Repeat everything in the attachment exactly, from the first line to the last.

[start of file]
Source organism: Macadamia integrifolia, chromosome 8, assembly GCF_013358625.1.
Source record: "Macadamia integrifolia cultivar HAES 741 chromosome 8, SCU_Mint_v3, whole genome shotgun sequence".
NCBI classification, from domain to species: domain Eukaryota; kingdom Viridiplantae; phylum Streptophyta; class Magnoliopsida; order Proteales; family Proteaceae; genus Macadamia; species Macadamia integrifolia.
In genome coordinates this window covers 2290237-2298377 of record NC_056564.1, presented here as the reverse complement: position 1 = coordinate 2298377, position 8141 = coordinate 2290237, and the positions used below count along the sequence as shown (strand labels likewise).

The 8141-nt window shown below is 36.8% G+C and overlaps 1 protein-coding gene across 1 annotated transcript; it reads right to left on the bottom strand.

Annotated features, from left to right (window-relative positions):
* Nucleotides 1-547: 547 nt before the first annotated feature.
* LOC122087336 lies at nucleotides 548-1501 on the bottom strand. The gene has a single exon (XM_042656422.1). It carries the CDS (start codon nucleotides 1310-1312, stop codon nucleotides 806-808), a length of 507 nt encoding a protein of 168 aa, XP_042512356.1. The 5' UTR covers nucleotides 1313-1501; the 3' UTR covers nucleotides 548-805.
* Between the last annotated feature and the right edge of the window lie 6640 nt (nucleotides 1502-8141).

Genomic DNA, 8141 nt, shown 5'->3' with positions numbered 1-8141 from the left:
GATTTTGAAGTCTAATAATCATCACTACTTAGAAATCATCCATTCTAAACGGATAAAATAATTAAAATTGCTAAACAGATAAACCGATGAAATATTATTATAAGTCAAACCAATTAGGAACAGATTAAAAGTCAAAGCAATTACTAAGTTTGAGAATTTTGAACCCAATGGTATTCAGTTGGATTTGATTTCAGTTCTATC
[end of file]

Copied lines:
Source organism: Macadamia integrifolia, chromosome 8, assembly GCF_013358625.1.
Source record: "Macadamia integrifolia cultivar HAES 741 chromosome 8, SCU_Mint_v3, whole genome shotgun sequence".
NCBI classification, from domain to species: domain Eukaryota; kingdom Viridiplantae; phylum Streptophyta; class Magnoliopsida; order Proteales; family Proteaceae; genus Macadamia; species Macadamia integrifolia.
In genome coordinates this window covers 2290237-2298377 of record NC_056564.1, presented here as the reverse complement: position 1 = coordinate 2298377, position 8141 = coordinate 2290237, and the positions used below count along the sequence as shown (strand labels likewise).

The 8141-nt window shown below is 36.8% G+C and overlaps 1 protein-coding gene across 1 annotated transcript; it reads right to left on the bottom strand.

Annotated features, from left to right (window-relative positions):
* Nucleotides 1-547: 547 nt before the first annotated feature.
* LOC122087336 lies at nucleotides 548-1501 on the bottom strand. The gene has a single exon (XM_042656422.1). It carries the CDS (start codon nucleotides 1310-1312, stop codon nucleotides 806-808), a length of 507 nt encoding a protein of 168 aa, XP_042512356.1. The 5' UTR covers nucleotides 1313-1501; the 3' UTR covers nucleotides 548-805.
* Between the last annotated feature and the right edge of the window lie 6640 nt (nucleotides 1502-8141).

Genomic DNA, 8141 nt, shown 5'->3' with positions numbered 1-8141 from the left:
GATTTTGAAGTCTAATAATCATCACTACTTAGAAATCATCCATTCTAAACGGATAAAATAATTAAAATTGCTAAACAGATAAACCGATGAAATATTATTATAAGTCAAACCAATTAGGAACAGATTAAAAGTCAAAGCAATTACTAAGTTTGAGAATTTTGAACCCAATGGTATTCAGTTGGATTTGATTTCAGTTCTATC